MARKET, ECONOMICS AND REGULATION

SECS-P/03 - 9 CFU - 2° Semester

Teaching Staff

MARINA CAVALIERI


Learning Objectives

The course aims at studying the economic and legal aspects of the activity of regulation and protection of competition in those sectors that, for their peculiarities, require to be highly regulated, mainly because of the existence of information asymmetries and/or externalities. ‚ÄčIn-class discussions of case studies concerning the regulatory policies for public utilities and the analysis of the Antitrrust activity, in Italy and abroad, will allow students to develop their critical and autonomous opinions on the isuue and to apply practically the theoretical framework acquired during the course. At the end of the course the student will have to demonstrate the awareness of the main applied models of Industrial Economics and of those tools of the economic analysis that are required to evaluate critically the problems of economic regulation and the policies for the protection of competition.



Detailed Course Content

Economic regulation and its alternatives. The notion of natural monopoly. The concepts of competition for the market and in the market. The regulation of natural monopoly in presence of information asymmetries. Network services: peculiarities, access problems and forms of regulations. The regulation of public utilities. The US, European and Italian Antitrust laws. The relevant market: definition and delimitation. Cartels and collusions: forms, causes, standards of proof and enforcement activity. Mergers and acquisitions: forms, economic effects and assessment by the European Commission. Abuse of dominant position: predatory pricing, economic theories and imputation tests.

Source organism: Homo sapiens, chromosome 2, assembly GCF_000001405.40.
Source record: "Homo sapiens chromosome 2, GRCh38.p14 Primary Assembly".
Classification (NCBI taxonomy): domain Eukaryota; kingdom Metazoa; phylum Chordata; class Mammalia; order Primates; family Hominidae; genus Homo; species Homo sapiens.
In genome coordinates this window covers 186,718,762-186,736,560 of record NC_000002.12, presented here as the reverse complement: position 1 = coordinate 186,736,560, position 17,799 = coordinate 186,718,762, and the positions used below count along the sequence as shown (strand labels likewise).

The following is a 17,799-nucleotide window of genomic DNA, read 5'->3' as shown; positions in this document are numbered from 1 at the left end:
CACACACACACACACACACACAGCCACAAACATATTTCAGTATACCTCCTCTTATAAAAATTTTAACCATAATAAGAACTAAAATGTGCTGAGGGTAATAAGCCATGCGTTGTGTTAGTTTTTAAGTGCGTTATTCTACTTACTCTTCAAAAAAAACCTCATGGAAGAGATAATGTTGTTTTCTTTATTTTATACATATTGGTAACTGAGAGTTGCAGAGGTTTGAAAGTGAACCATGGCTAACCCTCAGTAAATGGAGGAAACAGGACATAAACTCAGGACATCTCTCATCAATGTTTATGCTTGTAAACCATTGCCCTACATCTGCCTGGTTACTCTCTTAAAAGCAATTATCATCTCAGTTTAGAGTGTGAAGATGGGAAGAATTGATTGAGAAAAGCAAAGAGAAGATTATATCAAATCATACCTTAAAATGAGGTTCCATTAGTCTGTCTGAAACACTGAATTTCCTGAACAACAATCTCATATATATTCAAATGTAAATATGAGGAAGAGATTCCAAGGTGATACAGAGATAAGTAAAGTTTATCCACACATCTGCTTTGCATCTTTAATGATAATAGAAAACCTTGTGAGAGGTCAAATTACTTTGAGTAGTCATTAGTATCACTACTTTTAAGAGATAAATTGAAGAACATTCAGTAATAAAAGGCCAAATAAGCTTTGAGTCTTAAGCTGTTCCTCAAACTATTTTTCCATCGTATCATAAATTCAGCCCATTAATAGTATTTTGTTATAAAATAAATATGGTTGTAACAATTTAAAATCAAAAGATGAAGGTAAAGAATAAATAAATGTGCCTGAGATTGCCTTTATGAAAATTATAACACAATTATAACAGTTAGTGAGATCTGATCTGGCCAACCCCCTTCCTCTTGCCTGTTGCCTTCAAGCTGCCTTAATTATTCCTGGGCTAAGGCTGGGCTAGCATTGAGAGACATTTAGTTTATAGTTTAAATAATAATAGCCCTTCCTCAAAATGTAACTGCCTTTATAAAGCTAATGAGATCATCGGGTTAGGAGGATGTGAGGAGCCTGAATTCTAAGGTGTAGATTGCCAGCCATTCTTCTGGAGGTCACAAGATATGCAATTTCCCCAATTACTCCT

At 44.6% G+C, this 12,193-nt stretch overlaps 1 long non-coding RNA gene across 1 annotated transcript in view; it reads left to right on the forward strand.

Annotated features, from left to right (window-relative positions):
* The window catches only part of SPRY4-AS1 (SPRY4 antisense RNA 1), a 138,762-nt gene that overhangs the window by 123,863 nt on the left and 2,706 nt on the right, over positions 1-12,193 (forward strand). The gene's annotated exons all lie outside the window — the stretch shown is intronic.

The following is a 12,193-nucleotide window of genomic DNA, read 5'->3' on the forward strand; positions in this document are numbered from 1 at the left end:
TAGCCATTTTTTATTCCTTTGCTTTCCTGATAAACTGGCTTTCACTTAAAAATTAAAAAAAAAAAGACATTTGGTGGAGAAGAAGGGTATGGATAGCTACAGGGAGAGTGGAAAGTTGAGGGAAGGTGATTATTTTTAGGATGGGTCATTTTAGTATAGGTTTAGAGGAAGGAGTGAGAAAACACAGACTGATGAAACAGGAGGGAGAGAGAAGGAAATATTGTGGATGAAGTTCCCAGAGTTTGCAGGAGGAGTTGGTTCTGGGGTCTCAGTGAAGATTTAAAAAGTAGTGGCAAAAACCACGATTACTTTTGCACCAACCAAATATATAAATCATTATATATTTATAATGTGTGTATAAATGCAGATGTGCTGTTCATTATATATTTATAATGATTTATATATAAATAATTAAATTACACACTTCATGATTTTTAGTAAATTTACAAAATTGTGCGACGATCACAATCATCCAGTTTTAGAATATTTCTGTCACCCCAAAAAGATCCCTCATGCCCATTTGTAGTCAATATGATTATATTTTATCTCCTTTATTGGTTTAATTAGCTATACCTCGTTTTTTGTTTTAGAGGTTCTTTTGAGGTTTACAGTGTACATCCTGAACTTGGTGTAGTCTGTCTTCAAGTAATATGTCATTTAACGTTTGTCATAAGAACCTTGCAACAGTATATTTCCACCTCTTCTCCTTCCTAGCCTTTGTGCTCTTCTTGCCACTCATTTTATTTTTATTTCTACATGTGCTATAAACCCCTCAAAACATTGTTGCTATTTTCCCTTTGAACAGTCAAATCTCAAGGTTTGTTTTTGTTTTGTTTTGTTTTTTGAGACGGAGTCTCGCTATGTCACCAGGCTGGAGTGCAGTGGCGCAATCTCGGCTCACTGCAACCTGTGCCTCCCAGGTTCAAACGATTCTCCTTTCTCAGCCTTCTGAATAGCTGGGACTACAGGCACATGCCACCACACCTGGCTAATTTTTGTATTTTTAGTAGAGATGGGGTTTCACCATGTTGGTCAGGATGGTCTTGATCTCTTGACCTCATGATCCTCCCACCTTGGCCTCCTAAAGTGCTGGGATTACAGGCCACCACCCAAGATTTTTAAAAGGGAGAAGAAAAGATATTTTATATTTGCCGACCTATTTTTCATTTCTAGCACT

Textbook Information

1) Cervigni G. e D’Antoni M., Monopolio naturale, concorrenza e regolamentazione, Carocci, 2001: chapters I (with the exception of subparagraphs 1.3.2 and 1.3.4); II (with the exception of paragraph 2.3 and subparagraphs 2.3.1, 2.4.3, 2.5.3 and appendix); III (up to p. 163); V (only paragraphs 5.1, 5.2 and 5.3).

2) Marzi G., Prosperetti L. e Putzu E., La regolazione dei servizi infrastrutturali, il Mulino, 2001: chapter VI. The book is out of order, at the moment. However, a copy of it is available by the professor.

3) Reading on the regulation of a specific public utility sector (to be indicated)

4) Motta M. e Polo M., Antitrust. Economia e politica della concorrenza, Il Mulino, 2005. chapters: I, III (with the exception of paragraph 3.2), IV (with the exception of paragraphs 3.4, 3.5 and 5), V (with the exception of paragraph 2.4), VII (only paragraphs 2.1, 2.2, 2.3 (with the exception pof subparagraph 2.3.2), 2.4, 2.5, 3.1 and 3.2), VIII (only paragraphs 2, 3 and 7).

5) Motta M., On cartel deterrence and fines in the European Union, European Competition Law Review 2008, v. 29, n. 4, pp. 209-220

6) Pedilla A.J., “Efficiencies in Horizontal Mergers: Williamson Revisited”, In: Issues in Competition Law and Policy, Wayne Dale Collins, ed., American Bar Association Press, 2005 August 2005, available at: http://papers.ssrn.com/sol3/papers.cfm?abstract_id=812989

7) Motta M., The European Commission’s guidance communication on article 82, European Competition Law Review 2009, v. 30, n. 12, p. 593-599 or, alternatively, Kellerbauer M., The Commission’s new enforcement priorities in applying Article 82 EC to dominant companies’ exclusionary conduct : a shift towards a more economic approach?, European Competition Law Review 2010, v. 31, n. 5, pp. 175-186




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